I know, I know. We’ve all been there before. You need to run to catch the last train; you walked your client out of the meeting room and didn’t go back in; someone else was filling up their water bottle; there was no sponge. You either forgot or you just couldn’t be bothered. You left the office without washing up your cup.
A seemingly innocent crime you may argue. What’s one cup? What’s one time?
But what if I was to tell you that the difference between washing up your cup and not is a key factor of your long-term career success? That it affects your Leadership, Team Player status and Productivity? Maybe then you’d take 20 seconds to lather up those soapsuds and leave your cup drying on the draining board?
Within a work environment, washing up your cup is a simple gesture that can go towards reducing hierarchy tensions as well as demonstrating to others that you don’t expect them to clean up your mess. It also signifies respect of other people’s time. Perhaps somewhat surprisingly, Research has shown that humble people are considered by their employees to be the most effective leaders. Not among the most, the most. Team members who witness personal humility in their managers are more trusting of their vision, more engaged in their work, and less likely to consider leaving. It is a simple yet effective way of demonstrating Personal Humility and acts as a reminder to never become too big to do the small jobs that need to be done.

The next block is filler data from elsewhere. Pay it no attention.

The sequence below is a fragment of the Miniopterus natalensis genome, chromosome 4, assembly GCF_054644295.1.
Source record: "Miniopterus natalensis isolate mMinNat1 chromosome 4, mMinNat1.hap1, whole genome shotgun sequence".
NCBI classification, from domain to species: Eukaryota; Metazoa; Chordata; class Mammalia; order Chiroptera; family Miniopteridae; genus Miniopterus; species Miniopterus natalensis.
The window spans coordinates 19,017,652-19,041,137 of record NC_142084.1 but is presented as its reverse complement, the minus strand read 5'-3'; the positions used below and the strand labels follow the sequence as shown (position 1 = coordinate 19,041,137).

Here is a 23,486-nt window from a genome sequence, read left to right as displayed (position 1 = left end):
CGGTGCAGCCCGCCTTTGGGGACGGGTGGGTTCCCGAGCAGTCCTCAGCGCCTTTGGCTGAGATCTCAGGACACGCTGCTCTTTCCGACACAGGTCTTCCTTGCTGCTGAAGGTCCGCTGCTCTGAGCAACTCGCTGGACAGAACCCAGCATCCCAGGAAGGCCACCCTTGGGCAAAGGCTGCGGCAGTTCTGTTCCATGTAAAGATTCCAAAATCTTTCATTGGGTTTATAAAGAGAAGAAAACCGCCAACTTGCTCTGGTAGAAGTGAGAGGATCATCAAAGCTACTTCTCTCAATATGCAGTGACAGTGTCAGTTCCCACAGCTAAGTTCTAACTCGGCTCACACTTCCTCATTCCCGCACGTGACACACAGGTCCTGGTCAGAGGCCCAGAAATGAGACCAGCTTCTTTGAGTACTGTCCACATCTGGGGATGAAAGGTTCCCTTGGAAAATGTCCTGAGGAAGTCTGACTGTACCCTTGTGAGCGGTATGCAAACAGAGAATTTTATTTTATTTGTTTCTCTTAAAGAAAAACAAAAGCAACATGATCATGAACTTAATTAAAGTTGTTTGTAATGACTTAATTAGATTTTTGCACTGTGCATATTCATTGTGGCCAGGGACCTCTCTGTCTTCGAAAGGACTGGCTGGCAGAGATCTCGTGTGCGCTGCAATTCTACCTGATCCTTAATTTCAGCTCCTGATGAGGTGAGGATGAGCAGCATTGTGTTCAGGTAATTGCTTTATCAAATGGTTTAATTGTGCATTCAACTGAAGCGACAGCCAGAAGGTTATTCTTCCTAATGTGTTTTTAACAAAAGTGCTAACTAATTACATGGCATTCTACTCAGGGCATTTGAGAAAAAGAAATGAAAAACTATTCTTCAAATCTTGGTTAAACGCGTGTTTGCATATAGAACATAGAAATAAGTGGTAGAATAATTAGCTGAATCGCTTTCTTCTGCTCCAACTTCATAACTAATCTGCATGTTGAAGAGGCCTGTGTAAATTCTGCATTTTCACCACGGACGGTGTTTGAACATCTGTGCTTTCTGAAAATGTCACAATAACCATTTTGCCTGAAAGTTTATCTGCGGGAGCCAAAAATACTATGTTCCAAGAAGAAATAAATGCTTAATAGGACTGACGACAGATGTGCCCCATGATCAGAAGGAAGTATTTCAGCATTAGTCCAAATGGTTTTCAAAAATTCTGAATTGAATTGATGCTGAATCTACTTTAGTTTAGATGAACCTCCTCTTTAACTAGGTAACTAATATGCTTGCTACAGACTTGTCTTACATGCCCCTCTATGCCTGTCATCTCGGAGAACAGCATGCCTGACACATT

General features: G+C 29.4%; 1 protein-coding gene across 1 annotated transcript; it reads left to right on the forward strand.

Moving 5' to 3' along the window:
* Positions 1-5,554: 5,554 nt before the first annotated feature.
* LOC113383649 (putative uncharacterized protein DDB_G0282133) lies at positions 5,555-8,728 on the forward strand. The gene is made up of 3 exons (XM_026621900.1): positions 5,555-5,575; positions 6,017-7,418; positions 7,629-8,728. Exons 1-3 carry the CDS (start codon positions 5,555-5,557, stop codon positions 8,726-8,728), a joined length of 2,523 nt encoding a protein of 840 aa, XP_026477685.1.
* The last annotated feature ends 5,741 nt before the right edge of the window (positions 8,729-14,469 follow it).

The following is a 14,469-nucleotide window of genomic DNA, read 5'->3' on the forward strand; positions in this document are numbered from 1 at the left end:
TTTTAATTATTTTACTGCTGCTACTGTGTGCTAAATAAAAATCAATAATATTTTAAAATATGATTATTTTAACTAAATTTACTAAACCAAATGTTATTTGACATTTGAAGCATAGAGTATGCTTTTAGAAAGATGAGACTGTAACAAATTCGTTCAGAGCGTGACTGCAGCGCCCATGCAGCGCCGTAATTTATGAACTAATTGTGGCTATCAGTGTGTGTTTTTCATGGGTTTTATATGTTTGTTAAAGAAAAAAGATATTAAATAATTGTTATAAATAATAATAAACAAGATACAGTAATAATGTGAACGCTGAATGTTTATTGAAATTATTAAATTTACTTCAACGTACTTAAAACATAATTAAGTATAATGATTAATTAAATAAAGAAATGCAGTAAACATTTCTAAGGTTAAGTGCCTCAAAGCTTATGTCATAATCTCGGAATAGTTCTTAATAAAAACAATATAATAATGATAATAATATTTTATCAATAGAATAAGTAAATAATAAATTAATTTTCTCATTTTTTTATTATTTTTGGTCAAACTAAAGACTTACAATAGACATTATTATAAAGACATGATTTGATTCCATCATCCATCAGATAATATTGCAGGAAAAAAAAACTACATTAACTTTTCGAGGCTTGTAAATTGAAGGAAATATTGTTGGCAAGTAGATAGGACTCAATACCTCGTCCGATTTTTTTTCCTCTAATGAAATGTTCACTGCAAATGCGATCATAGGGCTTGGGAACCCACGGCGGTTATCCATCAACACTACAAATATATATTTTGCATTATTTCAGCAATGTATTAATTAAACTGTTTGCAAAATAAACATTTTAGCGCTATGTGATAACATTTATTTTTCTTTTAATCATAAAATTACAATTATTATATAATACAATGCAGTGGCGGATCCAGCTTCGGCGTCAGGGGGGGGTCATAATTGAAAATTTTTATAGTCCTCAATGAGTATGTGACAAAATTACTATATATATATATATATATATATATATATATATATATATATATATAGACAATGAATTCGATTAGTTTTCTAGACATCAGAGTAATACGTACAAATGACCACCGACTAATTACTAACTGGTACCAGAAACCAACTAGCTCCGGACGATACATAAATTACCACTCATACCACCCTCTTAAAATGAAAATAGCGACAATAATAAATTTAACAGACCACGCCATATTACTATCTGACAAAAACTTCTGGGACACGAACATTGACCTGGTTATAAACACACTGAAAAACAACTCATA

Building the habit of washing up your cups will, over time separate you from your peers. This is part of a theory called the Slight Edge which argues that maintaining small, seemingly insignificant positive changes, will over time lead to significantly positive impact. Too often people obsess of major changes and quick results. It might not seem like it now but investing effort in small changes is the best and most sustainable path to self-improvement.
As a team member, displaying humility is a way of signalling to others that you are open to receiving help. Genuine humility is a two way street though and you should always be willing to constructively help others when they need it. This exchange of feedback and support will ultimately strengthen team bonds and increase productivity.
Never become too big to do the small jobs that need to be done.
Mastering the skill of humility will also boost your Professional Development. People who possess humility are able to listen to and accept feedback and criticism because they understand that it is important for their growth and development. You may have heard of the concept of a Fixed vs. Growth mindset? Well humility goes hand-in-hand with a Growth mindset. By acknowledging their limitations, people with a Growth Mindset are able to Self-Reflect and identify areas for learning and improvement. Where as those with a Fixed Mindset ironically limit their development through their refusal to acknowledge their limitations.
And if all of that isn’t enough to convince you to wash up your own cup… you should also know that Research has shown that taking time to complete mindless tasks such as washing up has been proven to actually decrease stress levels as well as allowing your brain time to engage in creative problem solving!
Just remember next time you’re running out of the office on a Friday afternoon that somewhere within the bubbles and soapsuds lies the key to your Productivity, Reputation and Leadership. You’ve just got to dive in and find it!